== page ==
Teaching and Advising
Teaching and Advising Philosophy
Our ability to practice science hinges on the sponsorship afforded by public (taxpayer), or private (corporate) support. Hence, it is incumbent on us to pay back to society in the form of education and dissemination. In other words, I expect you to work hard to further your education, and I expect all advisees to present the results of their work at national meetings, and ultimately publish results in refereed journals. Preparation of a publishable manuscript (or several such manuscripts, in the case of a PhD) is extremely demanding, but personally rewarding, an ideal learning experience, and ultimately incumbent upon us as scientists and funding recipients.
I emphasize study of real rock data in all class and research projects, as the field is the ideal forum for geological education, and the ultimate source of geological truth. For my advisees, this means a strong field or core (if subsurface) component to their research. Many students will progress to employment that requires geologic interpretation based on remotely sensed images or models of rock data; accordingly, students must gain experience with real rocks.
Special Note to Prospective Graduate Students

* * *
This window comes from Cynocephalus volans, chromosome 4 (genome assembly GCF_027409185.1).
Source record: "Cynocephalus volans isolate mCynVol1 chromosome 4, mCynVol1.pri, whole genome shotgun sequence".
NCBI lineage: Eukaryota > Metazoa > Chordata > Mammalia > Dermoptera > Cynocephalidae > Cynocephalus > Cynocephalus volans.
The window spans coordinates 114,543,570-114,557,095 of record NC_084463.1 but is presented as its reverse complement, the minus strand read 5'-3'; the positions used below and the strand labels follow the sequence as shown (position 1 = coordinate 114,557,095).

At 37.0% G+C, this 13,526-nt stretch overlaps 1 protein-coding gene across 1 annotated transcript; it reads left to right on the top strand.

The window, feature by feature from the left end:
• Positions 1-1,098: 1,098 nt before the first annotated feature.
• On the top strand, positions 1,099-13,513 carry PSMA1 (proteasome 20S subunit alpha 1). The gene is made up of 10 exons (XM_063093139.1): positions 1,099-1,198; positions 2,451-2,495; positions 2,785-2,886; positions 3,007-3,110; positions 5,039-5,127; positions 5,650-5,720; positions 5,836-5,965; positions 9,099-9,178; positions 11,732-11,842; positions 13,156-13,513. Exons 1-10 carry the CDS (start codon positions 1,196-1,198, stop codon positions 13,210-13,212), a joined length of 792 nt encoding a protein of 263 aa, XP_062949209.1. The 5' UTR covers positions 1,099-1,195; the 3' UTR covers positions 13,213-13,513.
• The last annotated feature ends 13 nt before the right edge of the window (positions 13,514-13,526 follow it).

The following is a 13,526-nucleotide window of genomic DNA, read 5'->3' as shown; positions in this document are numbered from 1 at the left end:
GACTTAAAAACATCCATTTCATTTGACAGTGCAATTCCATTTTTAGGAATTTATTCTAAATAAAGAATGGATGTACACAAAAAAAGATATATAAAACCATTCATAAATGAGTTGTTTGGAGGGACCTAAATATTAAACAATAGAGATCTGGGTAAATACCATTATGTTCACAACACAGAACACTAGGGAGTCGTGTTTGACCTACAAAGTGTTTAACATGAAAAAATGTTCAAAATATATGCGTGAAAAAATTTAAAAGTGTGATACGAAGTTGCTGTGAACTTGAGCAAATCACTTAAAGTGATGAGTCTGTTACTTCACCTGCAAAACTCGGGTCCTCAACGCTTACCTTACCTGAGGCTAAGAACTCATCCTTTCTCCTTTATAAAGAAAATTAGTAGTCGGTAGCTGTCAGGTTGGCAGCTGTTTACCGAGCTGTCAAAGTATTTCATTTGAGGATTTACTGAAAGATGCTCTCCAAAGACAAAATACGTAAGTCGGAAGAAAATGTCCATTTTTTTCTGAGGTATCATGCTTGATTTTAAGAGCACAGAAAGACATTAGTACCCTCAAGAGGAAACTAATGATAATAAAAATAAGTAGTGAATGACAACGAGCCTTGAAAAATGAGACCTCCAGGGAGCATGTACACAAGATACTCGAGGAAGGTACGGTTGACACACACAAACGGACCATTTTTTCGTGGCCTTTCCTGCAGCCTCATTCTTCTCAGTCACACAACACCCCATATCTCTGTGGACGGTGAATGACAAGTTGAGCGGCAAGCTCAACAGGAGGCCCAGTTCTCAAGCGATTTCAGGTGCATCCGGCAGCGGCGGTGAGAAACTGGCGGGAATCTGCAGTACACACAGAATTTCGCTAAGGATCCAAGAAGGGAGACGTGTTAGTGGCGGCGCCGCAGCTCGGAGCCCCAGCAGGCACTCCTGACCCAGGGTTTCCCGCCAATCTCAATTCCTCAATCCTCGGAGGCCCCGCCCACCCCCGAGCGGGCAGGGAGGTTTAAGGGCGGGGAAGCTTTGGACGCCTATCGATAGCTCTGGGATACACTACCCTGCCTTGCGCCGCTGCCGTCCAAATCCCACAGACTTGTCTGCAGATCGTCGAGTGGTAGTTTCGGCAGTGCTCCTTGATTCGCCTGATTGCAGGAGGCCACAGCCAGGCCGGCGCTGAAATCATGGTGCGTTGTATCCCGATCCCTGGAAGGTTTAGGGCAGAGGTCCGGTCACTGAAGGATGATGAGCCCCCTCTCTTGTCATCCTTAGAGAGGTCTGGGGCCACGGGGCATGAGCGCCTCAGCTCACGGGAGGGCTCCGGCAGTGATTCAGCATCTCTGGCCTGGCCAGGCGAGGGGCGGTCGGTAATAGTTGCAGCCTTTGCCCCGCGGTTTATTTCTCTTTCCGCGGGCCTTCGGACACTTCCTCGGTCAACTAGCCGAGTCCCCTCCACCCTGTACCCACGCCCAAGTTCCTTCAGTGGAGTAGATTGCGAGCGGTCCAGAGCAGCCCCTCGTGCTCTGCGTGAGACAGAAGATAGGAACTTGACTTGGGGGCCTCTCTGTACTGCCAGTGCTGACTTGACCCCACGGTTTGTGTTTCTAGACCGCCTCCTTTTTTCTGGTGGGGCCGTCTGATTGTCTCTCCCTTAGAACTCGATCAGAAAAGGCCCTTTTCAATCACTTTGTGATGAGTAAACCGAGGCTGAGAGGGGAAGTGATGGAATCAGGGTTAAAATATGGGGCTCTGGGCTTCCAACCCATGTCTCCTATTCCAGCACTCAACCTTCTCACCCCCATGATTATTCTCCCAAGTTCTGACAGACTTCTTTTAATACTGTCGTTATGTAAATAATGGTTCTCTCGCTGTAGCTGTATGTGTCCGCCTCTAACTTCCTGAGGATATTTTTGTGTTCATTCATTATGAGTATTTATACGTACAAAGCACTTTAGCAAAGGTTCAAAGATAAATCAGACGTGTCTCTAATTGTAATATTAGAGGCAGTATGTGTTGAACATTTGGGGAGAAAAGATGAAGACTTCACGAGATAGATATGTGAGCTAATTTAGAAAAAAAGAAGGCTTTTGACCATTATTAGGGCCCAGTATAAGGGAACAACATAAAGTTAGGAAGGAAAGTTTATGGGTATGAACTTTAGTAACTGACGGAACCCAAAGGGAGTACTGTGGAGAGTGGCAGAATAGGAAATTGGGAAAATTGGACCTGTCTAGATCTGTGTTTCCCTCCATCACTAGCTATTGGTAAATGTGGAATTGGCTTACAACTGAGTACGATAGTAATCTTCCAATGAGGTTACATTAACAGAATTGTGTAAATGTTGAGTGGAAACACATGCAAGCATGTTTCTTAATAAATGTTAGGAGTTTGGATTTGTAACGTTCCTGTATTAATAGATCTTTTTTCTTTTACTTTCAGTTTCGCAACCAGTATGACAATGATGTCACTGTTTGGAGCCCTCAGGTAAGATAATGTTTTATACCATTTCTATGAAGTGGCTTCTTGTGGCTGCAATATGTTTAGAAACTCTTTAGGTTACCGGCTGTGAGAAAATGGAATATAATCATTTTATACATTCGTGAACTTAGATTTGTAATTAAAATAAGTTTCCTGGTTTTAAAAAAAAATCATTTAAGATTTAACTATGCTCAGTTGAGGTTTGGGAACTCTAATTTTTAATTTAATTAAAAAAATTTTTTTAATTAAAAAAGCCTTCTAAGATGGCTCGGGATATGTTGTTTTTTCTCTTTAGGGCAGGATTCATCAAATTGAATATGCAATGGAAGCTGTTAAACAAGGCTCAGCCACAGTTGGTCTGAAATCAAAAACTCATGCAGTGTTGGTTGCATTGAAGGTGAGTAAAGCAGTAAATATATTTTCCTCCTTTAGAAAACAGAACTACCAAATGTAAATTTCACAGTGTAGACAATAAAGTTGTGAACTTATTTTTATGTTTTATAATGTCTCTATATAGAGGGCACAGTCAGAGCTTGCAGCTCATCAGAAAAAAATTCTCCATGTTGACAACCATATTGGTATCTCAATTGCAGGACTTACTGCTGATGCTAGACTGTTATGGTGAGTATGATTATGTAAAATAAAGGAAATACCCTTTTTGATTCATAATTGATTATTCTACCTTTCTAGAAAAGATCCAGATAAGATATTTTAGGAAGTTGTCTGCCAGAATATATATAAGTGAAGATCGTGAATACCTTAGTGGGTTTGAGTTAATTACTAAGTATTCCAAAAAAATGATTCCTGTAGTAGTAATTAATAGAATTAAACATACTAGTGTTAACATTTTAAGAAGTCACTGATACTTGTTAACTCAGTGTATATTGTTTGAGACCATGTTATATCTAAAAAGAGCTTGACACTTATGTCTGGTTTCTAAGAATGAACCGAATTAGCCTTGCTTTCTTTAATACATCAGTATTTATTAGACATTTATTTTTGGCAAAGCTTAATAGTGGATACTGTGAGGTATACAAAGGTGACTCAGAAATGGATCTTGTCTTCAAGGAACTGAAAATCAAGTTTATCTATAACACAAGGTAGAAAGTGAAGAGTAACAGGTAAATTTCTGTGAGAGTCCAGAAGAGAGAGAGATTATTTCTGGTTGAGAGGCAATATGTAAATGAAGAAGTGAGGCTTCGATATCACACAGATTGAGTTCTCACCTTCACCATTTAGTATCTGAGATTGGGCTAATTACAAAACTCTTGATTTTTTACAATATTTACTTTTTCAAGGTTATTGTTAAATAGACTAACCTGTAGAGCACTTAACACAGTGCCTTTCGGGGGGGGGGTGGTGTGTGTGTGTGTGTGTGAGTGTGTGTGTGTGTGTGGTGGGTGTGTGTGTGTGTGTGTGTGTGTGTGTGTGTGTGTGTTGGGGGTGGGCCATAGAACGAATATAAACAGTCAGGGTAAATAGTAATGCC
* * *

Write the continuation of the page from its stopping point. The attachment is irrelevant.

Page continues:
I am particularly interested in students willing to consider both fieldwork and laboratory analyses. I have worked with students in field sites in the western U.S. and Canada, Puerto Rico and Peru, western Europe, Japan, and the Arctic and Antarctic, but have also worked with students on core material from various regions. If you are interested in using sedimentary geology to address questions about “deep-time” paleoclimate, the geologic record and Earth system effects of atmospheric aerosols (dust), relationships between climate and weathering, reading tectonic events from the sedimentary record, or allied subdisciplines, please contact me. Future projects will address climatic reconstructions, and tectonic-climatic interactions in tropical Pangaea, atmospheric dust as a climatic archive and agent in the Pangaean supercontinent, climatic controls on chemical and physical weathering, and origins of loess and dust. I expect my students to work hard, and have a passion for the science and a willingness to do the work required to publish results in peer-reviewed journals. My goals are to train students to 1— think critically and broadly as a geoscientist and educator, 2— contribute to our knowledge of the planet, and 3— graduate as a well- and broadly trained geoscientist interested in both Earth’s past and its future, and capable of employment in a variety of organizations (government, academia, industry).
I regularly teach upper-division undergraduate and graduate-level courses in Earth’s Past Climate (co-taught with Dr. Shannon Dulin), Carbonates & Sequence Stratigraphy, and Depositional Systems & Stratigraphy. The latter two courses involve a substantial fieldtrip to world-class outcrops in the Sacramento and Guadalupe Mountains (pictured above) of New Mexico and West Texas. I also teach Introductory Geology, and seminars on various topics in sedimentary geology.